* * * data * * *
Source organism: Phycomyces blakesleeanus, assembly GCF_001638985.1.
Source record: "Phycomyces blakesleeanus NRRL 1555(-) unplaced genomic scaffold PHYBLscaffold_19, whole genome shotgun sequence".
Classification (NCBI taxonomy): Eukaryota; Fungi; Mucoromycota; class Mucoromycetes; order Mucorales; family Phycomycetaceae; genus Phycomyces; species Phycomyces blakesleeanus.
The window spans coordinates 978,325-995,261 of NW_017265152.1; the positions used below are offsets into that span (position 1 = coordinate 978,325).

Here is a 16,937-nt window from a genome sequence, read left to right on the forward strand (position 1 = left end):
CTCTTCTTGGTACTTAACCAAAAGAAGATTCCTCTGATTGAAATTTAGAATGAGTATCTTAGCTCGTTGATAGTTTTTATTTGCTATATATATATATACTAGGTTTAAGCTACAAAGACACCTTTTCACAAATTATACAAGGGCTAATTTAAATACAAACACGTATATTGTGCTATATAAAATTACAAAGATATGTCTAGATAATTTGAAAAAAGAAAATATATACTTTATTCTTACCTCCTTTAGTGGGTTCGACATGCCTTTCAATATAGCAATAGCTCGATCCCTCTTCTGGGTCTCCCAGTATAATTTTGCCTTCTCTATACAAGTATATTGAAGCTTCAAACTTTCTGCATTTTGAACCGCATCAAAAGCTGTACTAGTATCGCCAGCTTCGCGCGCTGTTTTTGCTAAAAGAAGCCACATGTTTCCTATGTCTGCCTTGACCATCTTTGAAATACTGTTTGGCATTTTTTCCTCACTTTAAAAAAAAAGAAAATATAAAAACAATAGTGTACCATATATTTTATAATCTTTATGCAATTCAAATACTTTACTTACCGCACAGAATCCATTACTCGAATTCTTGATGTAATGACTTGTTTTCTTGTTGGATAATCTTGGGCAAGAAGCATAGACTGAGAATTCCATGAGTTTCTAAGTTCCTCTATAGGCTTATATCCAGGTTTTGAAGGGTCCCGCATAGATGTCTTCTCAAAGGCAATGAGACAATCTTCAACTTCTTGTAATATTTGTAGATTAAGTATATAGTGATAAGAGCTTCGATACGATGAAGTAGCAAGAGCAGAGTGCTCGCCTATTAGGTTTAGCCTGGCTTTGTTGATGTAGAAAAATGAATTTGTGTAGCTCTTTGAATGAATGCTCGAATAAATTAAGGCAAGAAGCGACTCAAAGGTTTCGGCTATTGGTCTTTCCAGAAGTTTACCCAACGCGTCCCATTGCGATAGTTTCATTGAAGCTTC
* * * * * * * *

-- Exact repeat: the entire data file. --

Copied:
Source organism: Phycomyces blakesleeanus, assembly GCF_001638985.1.
Source record: "Phycomyces blakesleeanus NRRL 1555(-) unplaced genomic scaffold PHYBLscaffold_19, whole genome shotgun sequence".
Classification (NCBI taxonomy): Eukaryota; Fungi; Mucoromycota; class Mucoromycetes; order Mucorales; family Phycomycetaceae; genus Phycomyces; species Phycomyces blakesleeanus.
The window spans coordinates 978,325-995,261 of NW_017265152.1; the positions used below are offsets into that span (position 1 = coordinate 978,325).

Here is a 16,937-nt window from a genome sequence, read left to right on the forward strand (position 1 = left end):
CTCTTCTTGGTACTTAACCAAAAGAAGATTCCTCTGATTGAAATTTAGAATGAGTATCTTAGCTCGTTGATAGTTTTTATTTGCTATATATATATATACTAGGTTTAAGCTACAAAGACACCTTTTCACAAATTATACAAGGGCTAATTTAAATACAAACACGTATATTGTGCTATATAAAATTACAAAGATATGTCTAGATAATTTGAAAAAAGAAAATATATACTTTATTCTTACCTCCTTTAGTGGGTTCGACATGCCTTTCAATATAGCAATAGCTCGATCCCTCTTCTGGGTCTCCCAGTATAATTTTGCCTTCTCTATACAAGTATATTGAAGCTTCAAACTTTCTGCATTTTGAACCGCATCAAAAGCTGTACTAGTATCGCCAGCTTCGCGCGCTGTTTTTGCTAAAAGAAGCCACATGTTTCCTATGTCTGCCTTGACCATCTTTGAAATACTGTTTGGCATTTTTTCCTCACTTTAAAAAAAAAGAAAATATAAAAACAATAGTGTACCATATATTTTATAATCTTTATGCAATTCAAATACTTTACTTACCGCACAGAATCCATTACTCGAATTCTTGATGTAATGACTTGTTTTCTTGTTGGATAATCTTGGGCAAGAAGCATAGACTGAGAATTCCATGAGTTTCTAAGTTCCTCTATAGGCTTATATCCAGGTTTTGAAGGGTCCCGCATAGATGTCTTCTCAAAGGCAATGAGACAATCTTCAACTTCTTGTAATATTTGTAGATTAAGTATATAGTGATAAGAGCTTCGATACGATGAAGTAGCAAGAGCAGAGTGCTCGCCTATTAGGTTTAGCCTGGCTTTGTTGATGTAGAAAAATGAATTTGTGTAGCTCTTTGAATGAATGCTCGAATAAATTAAGGCAAGAAGCGACTCAAAGGTTTCGGCTATTGGTCTTTCCAGAAGTTTACCCAACGCGTCCCATTGCGATAGTTTCATTGAAGCTTC